September 11th, 2006

Working on it

Minor update

The past week wasn't terribly productive Minor-wise. I spent a lot of time painting the newly-sandblasted wheels with a brush (five wheels, five coats of paint on each, about 45 minutes per wheel per coat), and I'm certainly glad that's over with. I also spent a couple of evenings turning the fittings that will let me hook my new heater matrix up to Fenchurch's existing hot water pipes (I'm very happy with the result), and spent some time pottering around doing little bits of things like cleaning out the inside of the car. I've made a start on the new heater, but haven't made much progress so far. This is by far the most complicated thing I've ever made from sheet metal, so I'm learning as I go along. So far I've learned that my Dad's MIG welder is too powerful to give a decent weld on 0.5mm thick steel, and even if you do manage to get a blob of weld to stick to both parts of the joint without burning through them, it supplies so much localised heat that just tacking it causes massive distortion, never mind seam-welding it. I'm tempted to wimp out and use pop-rivets, but when I see things that have been pop-rivetted together I often think they look a bit unprofessional and home-made as a result. I'm going to have a try at silver-soldering it instead first to see if I can get a decent joint that way, as I already have the torch, solder, and flux.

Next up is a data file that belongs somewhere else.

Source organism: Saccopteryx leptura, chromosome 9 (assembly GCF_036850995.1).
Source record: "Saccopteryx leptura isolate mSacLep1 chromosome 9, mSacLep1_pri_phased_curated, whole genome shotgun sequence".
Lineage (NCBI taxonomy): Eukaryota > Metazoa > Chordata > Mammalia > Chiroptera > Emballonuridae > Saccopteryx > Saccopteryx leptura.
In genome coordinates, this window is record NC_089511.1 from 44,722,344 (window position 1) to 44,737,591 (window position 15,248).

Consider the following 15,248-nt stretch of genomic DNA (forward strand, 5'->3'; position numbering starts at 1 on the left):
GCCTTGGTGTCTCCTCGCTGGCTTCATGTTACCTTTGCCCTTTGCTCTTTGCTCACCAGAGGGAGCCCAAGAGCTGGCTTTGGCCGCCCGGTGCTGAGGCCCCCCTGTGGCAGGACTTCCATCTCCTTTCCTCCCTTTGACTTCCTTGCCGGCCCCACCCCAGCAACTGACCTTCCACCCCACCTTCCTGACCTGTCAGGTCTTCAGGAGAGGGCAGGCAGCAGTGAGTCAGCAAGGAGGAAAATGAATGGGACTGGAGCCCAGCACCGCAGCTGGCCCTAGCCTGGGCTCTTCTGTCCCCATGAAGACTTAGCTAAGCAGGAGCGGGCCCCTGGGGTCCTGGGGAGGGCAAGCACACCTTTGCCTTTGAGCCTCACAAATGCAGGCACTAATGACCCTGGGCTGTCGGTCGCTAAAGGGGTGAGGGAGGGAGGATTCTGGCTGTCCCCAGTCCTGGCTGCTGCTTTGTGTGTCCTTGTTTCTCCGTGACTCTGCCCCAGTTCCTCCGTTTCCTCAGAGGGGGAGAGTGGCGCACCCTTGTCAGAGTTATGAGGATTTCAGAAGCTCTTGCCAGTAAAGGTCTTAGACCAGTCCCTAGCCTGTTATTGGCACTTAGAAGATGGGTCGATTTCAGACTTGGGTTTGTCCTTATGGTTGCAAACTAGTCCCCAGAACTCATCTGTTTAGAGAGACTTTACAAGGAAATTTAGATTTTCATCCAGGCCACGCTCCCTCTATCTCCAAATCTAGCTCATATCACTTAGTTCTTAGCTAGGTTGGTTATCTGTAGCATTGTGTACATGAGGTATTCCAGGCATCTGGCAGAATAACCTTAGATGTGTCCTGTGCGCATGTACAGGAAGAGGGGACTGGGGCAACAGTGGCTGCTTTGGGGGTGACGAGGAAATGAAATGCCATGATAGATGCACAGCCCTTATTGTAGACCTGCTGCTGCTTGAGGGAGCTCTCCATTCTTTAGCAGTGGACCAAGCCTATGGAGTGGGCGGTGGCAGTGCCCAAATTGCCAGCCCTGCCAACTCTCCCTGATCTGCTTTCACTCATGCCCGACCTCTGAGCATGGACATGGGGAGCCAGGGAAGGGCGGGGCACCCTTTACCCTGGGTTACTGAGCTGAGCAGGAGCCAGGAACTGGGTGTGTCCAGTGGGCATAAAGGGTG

Update: I had a try at silver soldering a small test piece of the 0.5mm steel. On the up side, it produced a nice strong joint without distortion (though admittedly a larger piece would be more likely to distort). Easiflo solder and flux lived up to their name and flowed easily along the whole joint once the metal was up to temperature. On the down side, the fire bricks I use for my makeshift hearth are far from ideal (they soak up heat instead of reflecting it back like the stuff they make proper hearths from), and I don't have a sulphuric acid pickling bath, so removing all the tough flux scale from the finished piece is next to impossible. I'm not sure what the effect would be if I didn't remove all the flux, but I suspect it might rot the metal. Nevertheless, I think silver soldering is a better bet for this job than trying to weld it with my dad's MIG welder, and it produces a nicer looking joint than rivets.